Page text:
Transcript continues below. Video available in Windows or Real.
Kyra Phillips: "Now, I've seen Michael Bolton sitting behind the President. Obviously not now, we're looking at different live pictures. Are we going to hear from him? Or have we heard from him?"
Richard Roth: "Well, you may -- you're not going to hear him sing. I think you said Michael Bolton, John Bolton the US ambassador-"
Phillips (embarrassed): "John Bolton. Richard, thank you so much. You're taking me back now to, what, the early '80s? My goodness."
Roth: "Yes, and this ambassador has much shorter hair."
Phillips: "And no relation, right? Maybe we should make that clear."
Roth: "No relation. Though some of his remarks has -- have caused some hair-raising reaction from advocates for some groups...."
Editor & Publisher reports on a cozy little deal made by The Washington Post and The New York Times in which the two MSM giants let each other know in advance what their most important product - the Front Page - will be, every day.
New from the Business & Media Institute
But all the predictions and simulations before Katrina predicted nothing but water going above the levees, not breaking them.
Tom Johnson, a long-time friend and colleague, forwarded to me a passage from Weekly Standard writer Christopher Caldwell observations on the tenth anniversary of the Murdoch-funded think mag:
Gloria Borger's Early Show recap of yesterday's confirmation hearings for Judge John Roberts was dominated by exchanges with liberal senators pressing the Chief Justice nominee from the Left on abortion, but Borger closed off her report noting that conservatives are concerned about Roberts's views on overturning Roe v. Wade: "Conservatives are listening very closely to what Judge Roberts has to say about Roe versus Wade."
The Washington Post reported today on the Virginia gubernatorial debate between Republican Jerry Kilgore and Democrat Tim Kaine, noting how Kilgore "faltered under a series of questions by moderator Tim Russert, host of NBC's Meet the Press."
Call me idealistic, but I somehow always expect that correspondents, videographers, and editors -- especially those on network shows -- will learn to hold themselves to higher reporting and promotion standards in the inteest of ojectivity. Of course, I nearly always wind up asking myself, "What were you thinking?"
There were some gruesome findings yesterday in New Orleans.
Some were discovered in a hospital. Others in a nursing home.
Yet, this didn’t stop New York Times columnist Maureen Dowd from continuing her bitter evisceration of our president.
No, not a moment’s mourning for this crusader. Not a second to consider the innocents that were lost in these medical facilities, or the friends and family members who are grieving.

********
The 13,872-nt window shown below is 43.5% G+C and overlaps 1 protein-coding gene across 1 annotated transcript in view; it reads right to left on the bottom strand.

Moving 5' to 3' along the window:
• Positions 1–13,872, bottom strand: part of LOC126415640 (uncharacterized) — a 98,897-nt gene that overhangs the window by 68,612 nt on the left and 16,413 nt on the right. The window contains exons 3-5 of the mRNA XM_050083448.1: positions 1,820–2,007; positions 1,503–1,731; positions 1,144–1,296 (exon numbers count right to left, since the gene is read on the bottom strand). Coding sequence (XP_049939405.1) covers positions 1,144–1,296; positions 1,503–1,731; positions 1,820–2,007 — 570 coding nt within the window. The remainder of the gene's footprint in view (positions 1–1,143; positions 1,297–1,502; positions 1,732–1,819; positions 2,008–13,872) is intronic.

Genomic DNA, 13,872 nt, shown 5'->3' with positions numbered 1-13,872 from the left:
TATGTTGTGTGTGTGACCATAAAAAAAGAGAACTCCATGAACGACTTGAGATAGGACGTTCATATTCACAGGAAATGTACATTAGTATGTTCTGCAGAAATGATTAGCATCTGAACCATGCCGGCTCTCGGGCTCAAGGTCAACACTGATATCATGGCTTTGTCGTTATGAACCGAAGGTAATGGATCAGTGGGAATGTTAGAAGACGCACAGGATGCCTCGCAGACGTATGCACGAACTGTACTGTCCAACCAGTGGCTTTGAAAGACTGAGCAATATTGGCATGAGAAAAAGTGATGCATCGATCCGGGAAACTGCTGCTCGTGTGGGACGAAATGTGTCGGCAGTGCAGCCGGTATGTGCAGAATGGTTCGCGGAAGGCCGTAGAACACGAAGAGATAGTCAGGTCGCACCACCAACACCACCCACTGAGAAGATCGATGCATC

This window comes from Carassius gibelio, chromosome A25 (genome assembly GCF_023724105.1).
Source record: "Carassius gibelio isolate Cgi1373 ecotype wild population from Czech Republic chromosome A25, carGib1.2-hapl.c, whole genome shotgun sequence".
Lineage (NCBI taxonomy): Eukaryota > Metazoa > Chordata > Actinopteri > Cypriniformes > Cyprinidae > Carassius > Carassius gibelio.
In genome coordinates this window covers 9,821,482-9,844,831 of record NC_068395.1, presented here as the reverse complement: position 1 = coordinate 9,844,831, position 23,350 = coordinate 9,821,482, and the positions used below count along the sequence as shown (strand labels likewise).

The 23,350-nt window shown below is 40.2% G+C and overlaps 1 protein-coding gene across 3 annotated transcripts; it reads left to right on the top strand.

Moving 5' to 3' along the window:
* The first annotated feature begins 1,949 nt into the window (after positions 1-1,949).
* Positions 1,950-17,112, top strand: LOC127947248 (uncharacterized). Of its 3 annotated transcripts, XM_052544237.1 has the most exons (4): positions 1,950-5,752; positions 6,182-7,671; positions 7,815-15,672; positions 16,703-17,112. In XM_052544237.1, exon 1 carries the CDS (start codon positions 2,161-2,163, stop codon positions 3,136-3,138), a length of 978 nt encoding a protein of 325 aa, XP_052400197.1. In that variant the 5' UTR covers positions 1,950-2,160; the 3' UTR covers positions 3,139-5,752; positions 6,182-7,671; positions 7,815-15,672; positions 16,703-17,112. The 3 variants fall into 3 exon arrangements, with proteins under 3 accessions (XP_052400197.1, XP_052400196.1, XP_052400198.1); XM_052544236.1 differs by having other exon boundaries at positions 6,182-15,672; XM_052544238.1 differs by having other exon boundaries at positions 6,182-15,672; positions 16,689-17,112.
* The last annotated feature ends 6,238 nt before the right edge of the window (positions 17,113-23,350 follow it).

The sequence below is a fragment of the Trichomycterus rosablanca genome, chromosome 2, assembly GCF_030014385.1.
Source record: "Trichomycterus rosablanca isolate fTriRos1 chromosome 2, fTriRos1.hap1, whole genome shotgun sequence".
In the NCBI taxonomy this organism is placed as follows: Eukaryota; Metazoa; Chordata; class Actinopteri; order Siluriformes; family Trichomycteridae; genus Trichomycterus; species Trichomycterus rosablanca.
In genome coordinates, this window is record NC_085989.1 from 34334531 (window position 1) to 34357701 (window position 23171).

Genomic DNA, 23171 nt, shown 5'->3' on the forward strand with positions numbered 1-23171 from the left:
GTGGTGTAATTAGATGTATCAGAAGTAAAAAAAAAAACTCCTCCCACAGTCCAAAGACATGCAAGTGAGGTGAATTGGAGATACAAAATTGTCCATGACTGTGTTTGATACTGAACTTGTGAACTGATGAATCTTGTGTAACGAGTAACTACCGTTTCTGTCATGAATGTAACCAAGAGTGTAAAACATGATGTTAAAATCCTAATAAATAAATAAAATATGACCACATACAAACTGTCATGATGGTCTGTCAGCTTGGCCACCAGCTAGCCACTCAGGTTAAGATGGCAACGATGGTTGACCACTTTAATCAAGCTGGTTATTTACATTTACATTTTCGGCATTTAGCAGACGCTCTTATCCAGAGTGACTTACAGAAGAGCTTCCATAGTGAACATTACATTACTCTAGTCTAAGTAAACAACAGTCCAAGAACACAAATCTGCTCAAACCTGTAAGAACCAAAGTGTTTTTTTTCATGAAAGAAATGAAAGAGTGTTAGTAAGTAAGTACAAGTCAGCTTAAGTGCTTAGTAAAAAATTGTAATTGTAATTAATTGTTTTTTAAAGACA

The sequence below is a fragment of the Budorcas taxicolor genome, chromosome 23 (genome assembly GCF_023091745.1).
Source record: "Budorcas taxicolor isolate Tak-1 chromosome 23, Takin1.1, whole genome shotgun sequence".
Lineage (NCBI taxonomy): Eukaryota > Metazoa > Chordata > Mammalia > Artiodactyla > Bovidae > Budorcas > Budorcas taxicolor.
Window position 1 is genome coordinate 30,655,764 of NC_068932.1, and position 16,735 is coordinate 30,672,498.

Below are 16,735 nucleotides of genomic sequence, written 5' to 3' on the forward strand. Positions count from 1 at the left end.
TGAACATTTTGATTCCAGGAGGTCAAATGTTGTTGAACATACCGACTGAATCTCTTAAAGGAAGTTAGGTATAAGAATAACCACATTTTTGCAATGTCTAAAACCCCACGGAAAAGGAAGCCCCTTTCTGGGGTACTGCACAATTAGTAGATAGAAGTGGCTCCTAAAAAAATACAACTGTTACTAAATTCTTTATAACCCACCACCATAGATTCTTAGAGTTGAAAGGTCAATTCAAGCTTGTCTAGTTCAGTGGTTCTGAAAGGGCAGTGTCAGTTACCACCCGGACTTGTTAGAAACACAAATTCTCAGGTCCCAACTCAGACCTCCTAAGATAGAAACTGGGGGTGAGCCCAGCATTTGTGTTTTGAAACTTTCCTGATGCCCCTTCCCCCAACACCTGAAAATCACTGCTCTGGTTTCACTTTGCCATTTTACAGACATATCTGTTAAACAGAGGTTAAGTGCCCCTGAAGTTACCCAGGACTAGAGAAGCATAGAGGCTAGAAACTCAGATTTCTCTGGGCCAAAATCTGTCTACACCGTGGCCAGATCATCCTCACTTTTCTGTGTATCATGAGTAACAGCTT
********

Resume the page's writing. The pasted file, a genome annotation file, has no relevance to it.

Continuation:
Instead, Ms. Dowd gets more and more vitriolic and venomous with each passing day. Just listen to her apparent glee as she announces the increase in the hurricane fatalities while linking responsibility to the White House:
In fact, the “race-baiter” formulation did not appear in Bozell's column, but was in a September 3 NewsBusters headline: “Race-Baiting by Blitzer and Brown; Race Raised by Williams and Koppel.”
Excerpts from the previous NewsBusters item and Bozell's column with which Brown took exception, plus a transcript of the September 13 CNN interview follow.
Video Excerpt #1: RealPlayer or Windows Media
Video Excerpt #2: RealPlayer or Windows Media
Over on CBS, Gloria Borger negatively framed Roberts' views on another topic: "The only woman on the panel grilled Roberts on his old legal memos, which appear to disparage women and their complaints about unequal pay." Borger repeatedly used the term “abortion rights” and Bob Schieffer hoped: “When he says today that Roe v. Wade is a 'settled legal precedent,' as he calls it, does that mean he supports abortion rights?"
NBC Nightly News anchor Brian Williams trumpeted the liberal ideology of Arlen Specter, the Republican Chairman of the Senate Judiciary Committee, and how Specter is "unafraid to act independently." Williams touted: “He says his brushes with death have made him hyper-aware of the life-saving possibilities of stem cell research. He brought an hour glass to a Senate hearing, he says, to point out time's a-wastin'." Williams soon championed how “from his earliest days in politics, on the staff of the Warren Commission, running for mayor of Philadelphia in 1967, to his 25 years in Congress, Specter has been unafraid to act independently. It's a virtue he believes will serve him well throughout these hearings."
Transcripts, compiled by the MRC's Brad Wilmouth, follow.
Some good economic news was released by the Labor Department today. However, if you rely on the AP as your source for such things, you’d never know it:
“Surging costs for gasoline and other energy products fueled inflation at the wholesale level in August, pressure that is expected to become even more intense once the full impact of Hurricane Katrina is felt.
“The Labor Department said its Producer Price Index, which measures inflation before it reaches the consumer, jumped a sharp 0.6 percent in August following an even bigger 1 percent increase in July.”
Curiously, this AP reporter felt that it was unnecessary to inform the reader that this inflation figure was less than expected, and signaled to Wall Street that prior to the advent of Katrina, rising fuel prices have not dramatically impacted our economy. Here’s how Bloomberg reported the same data: